Michael Davies, a convert to the Catholic Faith, was an indefatigable defender of the Faith he had embraced as true. Truth was all that mattered to him in his discovery of God’s revelation to his creatures. I am grateful that his defense of that truth included this excellent work in defense of the holy priesthood against the errors and omissions of our day.
It was especially gratifying that Cardinal Joseph Ratzinger saw this quality in author Davies, when he said in 2004:
“I have been profoundly touched by the news of the death of Michael Davies. I had the good fortune to meet him several times and I found him a man of deep faith and ready to embrace suffering. Ever since the Council he put all his energy into the service of the Faith and left us important publica- tions especially about the Sacred Liturgy. Even though he suffered from the Church in many ways in his time, he always truly remained a man of the Church. He knew that the Lord founded His Church on the rock of St. Peter and that the Faith can find its fullness and maturity only in union with the successor of St. Peter. Therefore we can be con- fident that the Lord opened wide for him the gates of heaven. We commend his soul to the Lord’s mercy.”
I am grateful as well to Roman Catholic Books for re-publishing Michael Davies’ book. I am sure you will share that sentiment as you read this excellent defense of the Church’s doctrine against various errors that had great currency in the period immediately following the Second Vatican Council, and are, in fact, still with us.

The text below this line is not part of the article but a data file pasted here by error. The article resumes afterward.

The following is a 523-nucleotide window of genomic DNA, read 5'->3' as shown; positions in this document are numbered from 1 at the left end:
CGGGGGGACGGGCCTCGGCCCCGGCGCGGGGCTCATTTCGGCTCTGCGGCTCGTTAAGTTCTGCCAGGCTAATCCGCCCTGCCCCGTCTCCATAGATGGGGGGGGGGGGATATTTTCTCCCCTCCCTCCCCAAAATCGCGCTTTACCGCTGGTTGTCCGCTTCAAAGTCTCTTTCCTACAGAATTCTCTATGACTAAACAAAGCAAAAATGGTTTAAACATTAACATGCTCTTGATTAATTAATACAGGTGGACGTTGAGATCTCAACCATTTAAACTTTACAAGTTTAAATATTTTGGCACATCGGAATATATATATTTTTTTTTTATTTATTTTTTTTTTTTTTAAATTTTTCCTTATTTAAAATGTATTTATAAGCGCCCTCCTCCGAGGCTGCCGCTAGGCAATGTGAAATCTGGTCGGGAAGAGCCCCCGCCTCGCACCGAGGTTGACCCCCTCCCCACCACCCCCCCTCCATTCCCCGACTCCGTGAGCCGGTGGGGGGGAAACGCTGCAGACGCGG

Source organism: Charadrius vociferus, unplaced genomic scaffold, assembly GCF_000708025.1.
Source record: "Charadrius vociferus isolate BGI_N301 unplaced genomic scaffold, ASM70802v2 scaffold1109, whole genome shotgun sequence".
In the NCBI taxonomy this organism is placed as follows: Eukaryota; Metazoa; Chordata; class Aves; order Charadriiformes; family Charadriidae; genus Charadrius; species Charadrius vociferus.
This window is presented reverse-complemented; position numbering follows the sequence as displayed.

Praise for the first edition of The Order of Melchisedech:
“I most heartily recommend this book as a necessary and most valuable corrective to the false ecumenism of our times and a veritable goldmine as an historical study in the controversy surrounding the true doctrine of the Blessed Eucharist and an ordained priesthood. Those who are perturbed and perplexed by recent happenings in the ecumenical field will find, in this profound work, consolation and certainty in their faith, and abundant argumentation to refute...new breed theologians who emasculate and at times deny true doctrine....”
— The late Bishop Bernard D. Stewart of Sandhurst, Australia
“He has some important things to say, which should be pondered by Catholics generally—not least by bishops, theologians, and liturgiologists. Time after time Mr. Davies brings into the open questionable tendencies, reforms gone awry, and areas of theological confusion within the Church....”
— Christian Order
“While negating false positions and pointing to obscurities, Davies has rendered a valuable service in firmly outlining the nature of the Sacrament of Orders. This alone would put his book at the top of a list of recommended readings....”
— Paul Hallett, National Catholic Register
“A scholarly yet exhilarating gallop through the origins and history of the priesthood...very sound and wellresearched....”
— Christopher Monkton, The Universe